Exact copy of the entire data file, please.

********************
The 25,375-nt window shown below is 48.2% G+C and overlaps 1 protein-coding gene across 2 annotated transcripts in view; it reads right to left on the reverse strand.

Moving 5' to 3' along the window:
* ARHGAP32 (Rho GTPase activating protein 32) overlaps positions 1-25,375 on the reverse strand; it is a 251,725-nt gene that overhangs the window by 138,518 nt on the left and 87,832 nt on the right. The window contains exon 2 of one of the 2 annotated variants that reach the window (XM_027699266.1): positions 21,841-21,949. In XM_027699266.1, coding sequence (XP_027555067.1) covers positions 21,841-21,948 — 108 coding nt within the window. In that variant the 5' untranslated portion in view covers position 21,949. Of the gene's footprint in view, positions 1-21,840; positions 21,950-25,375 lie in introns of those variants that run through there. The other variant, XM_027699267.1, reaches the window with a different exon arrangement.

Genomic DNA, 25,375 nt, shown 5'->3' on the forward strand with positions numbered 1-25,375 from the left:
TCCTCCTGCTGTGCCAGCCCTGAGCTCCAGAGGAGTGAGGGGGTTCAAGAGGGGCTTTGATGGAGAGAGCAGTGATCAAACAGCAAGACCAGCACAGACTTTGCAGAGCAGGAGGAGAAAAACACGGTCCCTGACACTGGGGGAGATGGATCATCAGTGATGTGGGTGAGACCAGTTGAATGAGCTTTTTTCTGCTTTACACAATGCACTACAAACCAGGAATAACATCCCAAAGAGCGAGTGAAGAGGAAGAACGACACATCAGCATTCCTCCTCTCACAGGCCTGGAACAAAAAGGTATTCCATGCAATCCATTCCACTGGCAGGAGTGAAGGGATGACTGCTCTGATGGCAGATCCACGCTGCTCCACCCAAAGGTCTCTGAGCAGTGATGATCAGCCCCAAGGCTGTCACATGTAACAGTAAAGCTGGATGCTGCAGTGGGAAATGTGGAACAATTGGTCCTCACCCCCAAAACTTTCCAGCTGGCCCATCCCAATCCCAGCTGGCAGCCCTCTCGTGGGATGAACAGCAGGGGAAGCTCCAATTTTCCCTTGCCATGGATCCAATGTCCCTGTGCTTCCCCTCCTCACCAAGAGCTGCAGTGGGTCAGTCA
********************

The 25,375-nt window shown below is 48.2% G+C and overlaps 1 protein-coding gene across 2 annotated transcripts in view; it reads right to left on the reverse strand.

Moving 5' to 3' along the window:
* ARHGAP32 (Rho GTPase activating protein 32) overlaps positions 1-25,375 on the reverse strand; it is a 251,725-nt gene that overhangs the window by 138,518 nt on the left and 87,832 nt on the right. The window contains exon 2 of one of the 2 annotated variants that reach the window (XM_027699266.1): positions 21,841-21,949. In XM_027699266.1, coding sequence (XP_027555067.1) covers positions 21,841-21,948 — 108 coding nt within the window. In that variant the 5' untranslated portion in view covers position 21,949. Of the gene's footprint in view, positions 1-21,840; positions 21,950-25,375 lie in introns of those variants that run through there. The other variant, XM_027699267.1, reaches the window with a different exon arrangement.

Genomic DNA, 25,375 nt, shown 5'->3' on the forward strand with positions numbered 1-25,375 from the left:
TCCTCCTGCTGTGCCAGCCCTGAGCTCCAGAGGAGTGAGGGGGTTCAAGAGGGGCTTTGATGGAGAGAGCAGTGATCAAACAGCAAGACCAGCACAGACTTTGCAGAGCAGGAGGAGAAAAACACGGTCCCTGACACTGGGGGAGATGGATCATCAGTGATGTGGGTGAGACCAGTTGAATGAGCTTTTTTCTGCTTTACACAATGCACTACAAACCAGGAATAACATCCCAAAGAGCGAGTGAAGAGGAAGAACGACACATCAGCATTCCTCCTCTCACAGGCCTGGAACAAAAAGGTATTCCATGCAATCCATTCCACTGGCAGGAGTGAAGGGATGACTGCTCTGATGGCAGATCCACGCTGCTCCACCCAAAGGTCTCTGAGCAGTGATGATCAGCCCCAAGGCTGTCACATGTAACAGTAAAGCTGGATGCTGCAGTGGGAAATGTGGAACAATTGGTCCTCACCCCCAAAACTTTCCAGCTGGCCCATCCCAATCCCAGCTGGCAGCCCTCTCGTGGGATGAACAGCAGGGGAAGCTCCAATTTTCCCTTGCCATGGATCCAATGTCCCTGTGCTTCCCCTCCTCACCAAGAGCTGCAGTGGGTCAGTCA